A judge may decide to publish a statement after passing sentence on an offender in cases where there is particular public interest; where a case has legal significance; or where providing the reasons for the decision might assist public understanding.
Please note that statements may include graphic details of offences when it is necessary to fully explain the reasons behind a sentencing decision.
Follow us if you wish to receive alerts as soon as statements are published.
Once charges are spent, any statement in relation to them is removed and cannot be provided or acknowledged. Statements published before the launch of the website may be available on request. Please email firstname.lastname@example.org.
The independence of the judiciary is essential to safeguard people’s rights under law - enabling judges to make decisions impartially based solely on evidence and law, without interference or influence from the government or politicians.
When deciding a sentence, a judge must deal with the offence that the offender has been convicted of, taking into account the unique circumstances of each particular case. The judge will carefully consider the facts that are presented to the Court by both the prosecution and by the defence.
For more information about how judges decide sentences; what sentences are available; and matters such as temporary release, see the independent Scottish Sentencing Council website.
Read more about victims of crime and sentencing.
HMA v Brian Murphy
Jul 21, 2021
The custodial period is 7 years imprisonment, and the extension period is 2 years.
On sentencing, Lord Matthews made the following statement in Court:
“You were found guilty of two charges of lewd, indecent and libidinous practices and behaviour towards two young boys, the charges involving in each case an act of sodomy.
I need not repeat what was revealed in the evidence. Suffice it to say that the witnesses said that they viewed you as an ‘uncle’.
They should have been able to look to you for affection and guidance but instead you took advantage of them for your own gratification in a most disgusting way and the effects on them were made perfectly clear during the course of their evidence.
I have listened to all that has been said on your behalf.
You have a short record but it includes a conviction in respect of five charges in November 2014. Two of those charges involved sexual conduct towards males between the ages of 13 and 16 and you also have a conviction for breaching the notification requirements of the Sexual Offences Act 2003. I note that these post-date the offences for which you have now to be sentenced and I accept that the second conviction is in relation to a technical breach.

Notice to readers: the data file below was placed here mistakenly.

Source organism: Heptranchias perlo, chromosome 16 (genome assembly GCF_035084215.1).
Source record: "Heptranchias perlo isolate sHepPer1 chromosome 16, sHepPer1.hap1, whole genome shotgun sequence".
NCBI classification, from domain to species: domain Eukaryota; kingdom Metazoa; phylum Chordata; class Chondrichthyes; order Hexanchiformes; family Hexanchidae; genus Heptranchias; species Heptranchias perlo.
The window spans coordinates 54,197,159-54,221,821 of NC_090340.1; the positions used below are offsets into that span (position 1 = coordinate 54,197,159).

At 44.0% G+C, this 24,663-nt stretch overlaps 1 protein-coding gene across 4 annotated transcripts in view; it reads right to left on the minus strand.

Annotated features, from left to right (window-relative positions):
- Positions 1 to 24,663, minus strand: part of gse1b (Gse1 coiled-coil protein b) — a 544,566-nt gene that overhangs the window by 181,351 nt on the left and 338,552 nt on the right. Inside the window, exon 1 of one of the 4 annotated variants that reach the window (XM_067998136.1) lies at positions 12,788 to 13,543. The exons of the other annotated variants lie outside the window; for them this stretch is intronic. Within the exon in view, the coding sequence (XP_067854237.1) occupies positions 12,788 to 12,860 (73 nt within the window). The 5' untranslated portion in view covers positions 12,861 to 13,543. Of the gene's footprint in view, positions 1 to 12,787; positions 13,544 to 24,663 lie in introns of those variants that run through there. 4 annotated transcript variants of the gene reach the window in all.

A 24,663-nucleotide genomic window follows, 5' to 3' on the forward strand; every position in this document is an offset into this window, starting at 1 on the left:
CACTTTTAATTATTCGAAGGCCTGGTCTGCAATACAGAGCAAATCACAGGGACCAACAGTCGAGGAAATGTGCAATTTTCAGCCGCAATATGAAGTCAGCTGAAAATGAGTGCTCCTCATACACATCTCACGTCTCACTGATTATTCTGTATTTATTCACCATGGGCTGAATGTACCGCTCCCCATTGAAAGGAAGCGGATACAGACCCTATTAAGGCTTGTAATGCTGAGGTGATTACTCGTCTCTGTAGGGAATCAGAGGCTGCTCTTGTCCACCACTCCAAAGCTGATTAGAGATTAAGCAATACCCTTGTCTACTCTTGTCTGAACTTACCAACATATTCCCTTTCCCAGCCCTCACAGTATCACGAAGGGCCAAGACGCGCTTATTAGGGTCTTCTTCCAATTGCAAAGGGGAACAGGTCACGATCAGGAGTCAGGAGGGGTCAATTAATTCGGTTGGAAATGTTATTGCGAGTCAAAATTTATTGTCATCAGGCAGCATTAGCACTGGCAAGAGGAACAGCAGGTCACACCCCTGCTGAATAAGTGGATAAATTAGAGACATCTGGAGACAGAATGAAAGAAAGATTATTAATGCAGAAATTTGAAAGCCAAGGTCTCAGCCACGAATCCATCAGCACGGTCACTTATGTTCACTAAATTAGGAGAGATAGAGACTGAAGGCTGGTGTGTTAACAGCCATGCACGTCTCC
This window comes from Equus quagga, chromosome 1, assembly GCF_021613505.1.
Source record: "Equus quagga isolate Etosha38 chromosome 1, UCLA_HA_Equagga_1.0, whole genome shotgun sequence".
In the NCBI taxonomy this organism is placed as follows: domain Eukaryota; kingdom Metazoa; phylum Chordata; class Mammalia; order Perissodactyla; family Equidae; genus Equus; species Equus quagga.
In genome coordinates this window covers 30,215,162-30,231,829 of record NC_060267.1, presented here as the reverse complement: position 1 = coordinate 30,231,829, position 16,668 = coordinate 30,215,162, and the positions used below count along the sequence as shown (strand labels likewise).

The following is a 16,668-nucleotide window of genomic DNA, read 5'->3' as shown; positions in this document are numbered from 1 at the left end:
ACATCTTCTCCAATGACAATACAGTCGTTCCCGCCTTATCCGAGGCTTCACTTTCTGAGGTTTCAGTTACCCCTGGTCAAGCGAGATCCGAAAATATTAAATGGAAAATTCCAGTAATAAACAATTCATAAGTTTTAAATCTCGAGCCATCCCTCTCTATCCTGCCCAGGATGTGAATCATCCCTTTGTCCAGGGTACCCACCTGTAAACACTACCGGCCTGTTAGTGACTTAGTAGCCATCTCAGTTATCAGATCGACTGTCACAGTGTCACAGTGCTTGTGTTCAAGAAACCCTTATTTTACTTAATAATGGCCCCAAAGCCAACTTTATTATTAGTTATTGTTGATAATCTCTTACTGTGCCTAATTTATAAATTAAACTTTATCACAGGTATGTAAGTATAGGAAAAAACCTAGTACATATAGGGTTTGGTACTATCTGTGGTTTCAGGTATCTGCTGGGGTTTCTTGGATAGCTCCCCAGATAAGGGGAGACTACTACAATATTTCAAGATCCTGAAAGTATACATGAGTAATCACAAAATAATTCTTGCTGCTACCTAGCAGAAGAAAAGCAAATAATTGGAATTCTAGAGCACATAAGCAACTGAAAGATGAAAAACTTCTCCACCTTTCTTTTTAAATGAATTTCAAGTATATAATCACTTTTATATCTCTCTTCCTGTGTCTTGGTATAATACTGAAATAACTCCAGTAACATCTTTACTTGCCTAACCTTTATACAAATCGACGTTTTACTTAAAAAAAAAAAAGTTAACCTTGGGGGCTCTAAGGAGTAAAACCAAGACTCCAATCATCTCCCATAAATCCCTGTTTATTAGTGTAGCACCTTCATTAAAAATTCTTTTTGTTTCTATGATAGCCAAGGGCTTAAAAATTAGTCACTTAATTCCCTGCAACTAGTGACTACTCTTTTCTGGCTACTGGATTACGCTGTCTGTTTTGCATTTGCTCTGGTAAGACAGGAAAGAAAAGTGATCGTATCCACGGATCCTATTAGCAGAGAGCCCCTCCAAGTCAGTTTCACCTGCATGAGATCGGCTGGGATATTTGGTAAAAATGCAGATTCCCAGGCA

I am satisfied, having considered the terms of the reports and taken account of these convictions, that the terms of an ordinary licence will not be sufficient to protect the public, particularly male children, from you on your release.
In these circumstances, I am going to impose on you a sentence which is in two parts. It will be a cumulo sentence, in other words one sentence covering both offences.
The first part, the custodial element, will be one of imprisonment for 7 years. That will not be the end of your sentence because when you are released the second part of the sentence will come into play.
That part, known as the extension period, will be one of 2 years. During that period you will be subject to the conditions of a licence set by the Scottish Ministers and any breach of the conditions could see you liable to be returned to prison to serve the remainder of the sentence. The sentence will run from 17 June 2021.
I have already certified that your conviction attracts the notification provisions of the Sexual Offences Act 2003. That will be for an indefinite period.
I confirm that the Clerk was asked on the last occasion you appeared to notify the Scottish Ministers of your conviction in terms of the Protection of Vulnerable Groups (Scotland) Act 2007.”
21 July 2021